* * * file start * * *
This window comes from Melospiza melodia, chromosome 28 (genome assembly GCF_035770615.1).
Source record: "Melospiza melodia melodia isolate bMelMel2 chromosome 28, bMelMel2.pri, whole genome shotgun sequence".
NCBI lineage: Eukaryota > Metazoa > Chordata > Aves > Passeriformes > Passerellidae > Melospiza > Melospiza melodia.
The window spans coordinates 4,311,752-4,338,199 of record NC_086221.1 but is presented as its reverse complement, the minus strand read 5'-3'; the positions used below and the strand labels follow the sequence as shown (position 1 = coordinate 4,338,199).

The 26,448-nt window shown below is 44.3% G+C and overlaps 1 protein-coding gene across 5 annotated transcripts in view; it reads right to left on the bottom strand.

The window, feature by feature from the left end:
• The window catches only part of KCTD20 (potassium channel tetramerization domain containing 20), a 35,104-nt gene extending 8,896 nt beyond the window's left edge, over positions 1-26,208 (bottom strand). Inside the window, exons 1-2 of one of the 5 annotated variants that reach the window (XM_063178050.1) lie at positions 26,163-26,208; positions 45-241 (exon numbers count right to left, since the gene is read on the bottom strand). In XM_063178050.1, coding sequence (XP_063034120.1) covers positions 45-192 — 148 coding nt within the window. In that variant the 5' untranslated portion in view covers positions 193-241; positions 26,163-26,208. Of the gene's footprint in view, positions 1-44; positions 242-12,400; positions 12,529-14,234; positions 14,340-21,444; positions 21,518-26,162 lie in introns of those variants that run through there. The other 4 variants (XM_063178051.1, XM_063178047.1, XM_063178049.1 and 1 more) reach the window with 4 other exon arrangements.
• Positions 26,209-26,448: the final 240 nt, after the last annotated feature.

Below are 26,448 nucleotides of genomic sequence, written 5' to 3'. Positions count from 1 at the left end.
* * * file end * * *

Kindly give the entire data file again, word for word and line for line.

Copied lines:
This window comes from Melospiza melodia, chromosome 28 (genome assembly GCF_035770615.1).
Source record: "Melospiza melodia melodia isolate bMelMel2 chromosome 28, bMelMel2.pri, whole genome shotgun sequence".
NCBI lineage: Eukaryota > Metazoa > Chordata > Aves > Passeriformes > Passerellidae > Melospiza > Melospiza melodia.
The window spans coordinates 4,311,752-4,338,199 of record NC_086221.1 but is presented as its reverse complement, the minus strand read 5'-3'; the positions used below and the strand labels follow the sequence as shown (position 1 = coordinate 4,338,199).

The 26,448-nt window shown below is 44.3% G+C and overlaps 1 protein-coding gene across 5 annotated transcripts in view; it reads right to left on the bottom strand.

The window, feature by feature from the left end:
• The window catches only part of KCTD20 (potassium channel tetramerization domain containing 20), a 35,104-nt gene extending 8,896 nt beyond the window's left edge, over positions 1-26,208 (bottom strand). Inside the window, exons 1-2 of one of the 5 annotated variants that reach the window (XM_063178050.1) lie at positions 26,163-26,208; positions 45-241 (exon numbers count right to left, since the gene is read on the bottom strand). In XM_063178050.1, coding sequence (XP_063034120.1) covers positions 45-192 — 148 coding nt within the window. In that variant the 5' untranslated portion in view covers positions 193-241; positions 26,163-26,208. Of the gene's footprint in view, positions 1-44; positions 242-12,400; positions 12,529-14,234; positions 14,340-21,444; positions 21,518-26,162 lie in introns of those variants that run through there. The other 4 variants (XM_063178051.1, XM_063178047.1, XM_063178049.1 and 1 more) reach the window with 4 other exon arrangements.
• Positions 26,209-26,448: the final 240 nt, after the last annotated feature.

Below are 26,448 nucleotides of genomic sequence, written 5' to 3'. Positions count from 1 at the left end.